Prof. Milan Brandt

Mechanical Engineer

Royal Melbourne Institute of Technology (RMIT)

Milan Brandt is a professor in Advanced Manufacturing at the School of Engineering, Technical Director Advanced Manufacturing Precinct and Director Centre for Additive Manufacturing, RMIT University, Melbourne Australia. 

 

Professor Brandt is the leading Australian researcher in macro machining with lasers and over the last 30 years has conducted work in laser cladding, cutting, drilling, welding and more recently, additive manufacturing. This has resulted in technological achievements, patents, research papers and commercial products, which have been recognized internationally and nationally in both scientific and industrial circles.  Professor Brandt is an executive member and fellow of LIA, honorary fellow of WTIA and Professorial Fellow with the department of Medicine, Melbourne University. He is also the senior editor of the Journal of Laser Applications.   

Prof. Simon Moulton

Biomaterials Scientist

Swinburne University of Technology, ARC Centre of Excellence for Electromaterials Science

Professor Moulton obtained his PhD from the University of Wollongong in 2002 and has over 15-years experience working in biomedical related research. As the leader of the Swinburne node of the ARC Centre of Excellence for Electromaterials Science (ACES) and Bioengineering Program leader in the Iverson Health Research Innovation Institute, he is committed to solving human health conditions through implementing novel bioengineering practices.

His research focuses on the development of polymeric materials that provide delivery of therapeutic agents to aid in the treatment of cancer and the regeneration of damaged muscle and nerve tissues. He is passionate about adopting the latest, advanced fabrication techniques such as 3D printing to develop these multipurpose implantable materials. He is also passionate about mentoring the next generation of medical researchers and fostering a collaborative culture where the combination of many minds will solve complex and challenging health issues.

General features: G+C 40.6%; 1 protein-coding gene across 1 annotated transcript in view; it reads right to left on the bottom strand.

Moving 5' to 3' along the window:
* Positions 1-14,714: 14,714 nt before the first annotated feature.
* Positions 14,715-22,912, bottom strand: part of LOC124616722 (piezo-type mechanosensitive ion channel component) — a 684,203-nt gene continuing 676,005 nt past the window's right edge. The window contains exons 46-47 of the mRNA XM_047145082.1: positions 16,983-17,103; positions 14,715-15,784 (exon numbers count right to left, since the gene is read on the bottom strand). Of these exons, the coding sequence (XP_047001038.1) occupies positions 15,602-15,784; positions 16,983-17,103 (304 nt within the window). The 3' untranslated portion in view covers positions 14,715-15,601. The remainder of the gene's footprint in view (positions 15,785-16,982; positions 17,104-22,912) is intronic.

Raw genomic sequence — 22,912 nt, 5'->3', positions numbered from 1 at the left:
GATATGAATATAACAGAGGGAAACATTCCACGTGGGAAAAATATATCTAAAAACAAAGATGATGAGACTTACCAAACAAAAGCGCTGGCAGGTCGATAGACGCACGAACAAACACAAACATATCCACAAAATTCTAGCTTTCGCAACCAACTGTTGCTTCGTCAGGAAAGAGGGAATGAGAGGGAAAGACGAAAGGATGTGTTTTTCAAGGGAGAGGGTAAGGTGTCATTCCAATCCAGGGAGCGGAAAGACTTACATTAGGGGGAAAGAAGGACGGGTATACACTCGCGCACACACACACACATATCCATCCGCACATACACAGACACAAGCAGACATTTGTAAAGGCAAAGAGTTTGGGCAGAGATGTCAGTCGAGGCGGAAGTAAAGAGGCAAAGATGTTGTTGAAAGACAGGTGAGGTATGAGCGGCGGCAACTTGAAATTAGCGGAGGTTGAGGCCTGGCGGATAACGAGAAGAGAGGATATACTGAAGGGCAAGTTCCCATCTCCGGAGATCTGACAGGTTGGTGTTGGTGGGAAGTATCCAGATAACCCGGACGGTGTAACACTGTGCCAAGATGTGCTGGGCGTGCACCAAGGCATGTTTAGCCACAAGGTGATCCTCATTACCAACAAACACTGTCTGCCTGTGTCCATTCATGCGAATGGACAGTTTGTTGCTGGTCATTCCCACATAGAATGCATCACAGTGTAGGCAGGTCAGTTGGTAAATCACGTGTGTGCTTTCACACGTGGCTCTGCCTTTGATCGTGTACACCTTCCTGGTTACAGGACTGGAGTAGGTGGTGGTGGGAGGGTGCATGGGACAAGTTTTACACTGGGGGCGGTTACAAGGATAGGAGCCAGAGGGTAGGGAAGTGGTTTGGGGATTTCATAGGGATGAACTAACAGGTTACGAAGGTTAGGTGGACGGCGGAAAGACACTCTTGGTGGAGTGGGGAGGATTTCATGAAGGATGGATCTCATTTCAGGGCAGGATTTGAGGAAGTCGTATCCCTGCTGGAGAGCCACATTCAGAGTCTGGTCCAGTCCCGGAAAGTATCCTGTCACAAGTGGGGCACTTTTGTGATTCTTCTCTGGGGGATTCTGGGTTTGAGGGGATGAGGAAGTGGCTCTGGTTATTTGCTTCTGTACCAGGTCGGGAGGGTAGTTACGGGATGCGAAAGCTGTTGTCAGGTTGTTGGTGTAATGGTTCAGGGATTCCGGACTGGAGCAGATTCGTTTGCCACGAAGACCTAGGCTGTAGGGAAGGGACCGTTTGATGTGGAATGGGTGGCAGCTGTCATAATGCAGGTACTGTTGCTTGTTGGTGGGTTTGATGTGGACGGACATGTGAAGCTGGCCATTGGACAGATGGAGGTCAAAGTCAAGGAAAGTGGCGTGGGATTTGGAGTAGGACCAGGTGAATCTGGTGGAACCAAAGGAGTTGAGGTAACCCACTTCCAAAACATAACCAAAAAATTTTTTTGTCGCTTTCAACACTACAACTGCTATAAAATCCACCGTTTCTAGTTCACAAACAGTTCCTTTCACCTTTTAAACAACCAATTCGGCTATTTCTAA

Prof. Robert Kapsa

Biologist

University of Wollongong, ARC Centre of Excellence for Electromaterials Science

Professor Rob Kapsa is a molecular and cell biologist who has worked extensively in the development of autologous cell-based regenerative solutions for diseased and damaged nerve and muscle tissue. Evolving from these challenging interests, Prof. Kapsa has developed concurrent activities in Gene Therapy, Adult Stem Cell Biology and Biomaterials Development & Application. This largely focused on repair of muscle in the mdx model of Duchenne Muscular Dystrophy and other models of muscle deficiency, as well as on repair and regeneration of nerve tissues.

 

Please reload

Cathal O'Connell

Anita Quigley

Carmine Onofrillo

Please reload

Serena Duchi

Dr. Serena Duchi is a cellular biologist with special interest in osteochondral tissue engineering. She is the lead cellular biologist of the Cartilage Regeneration Program, a branch of the large Advanced Limb Regeneration (ALR) Program, directed by Prof Peter Choong.

The Cartilage regeneration program is centred on the use of advanced 3D printing technologies, including surgical 3D printing and stem cells, for the regeneration of healthy articular cartilage both in vitro and in vivo.

 

She is specialized in

  • human stem cells isolation, characterizations and differentiation in osteochondral lineage;

  • 3D bioprinting and cultivation of samples for cartilage tissue regeneration;

  • imaging techniques for epifluorescence, confocal and time-lapse microscopy, FRET, TIRF, Light-Sheet Microscopy.

Justin Bourke

Please reload

AFFILIATED POSTDOCS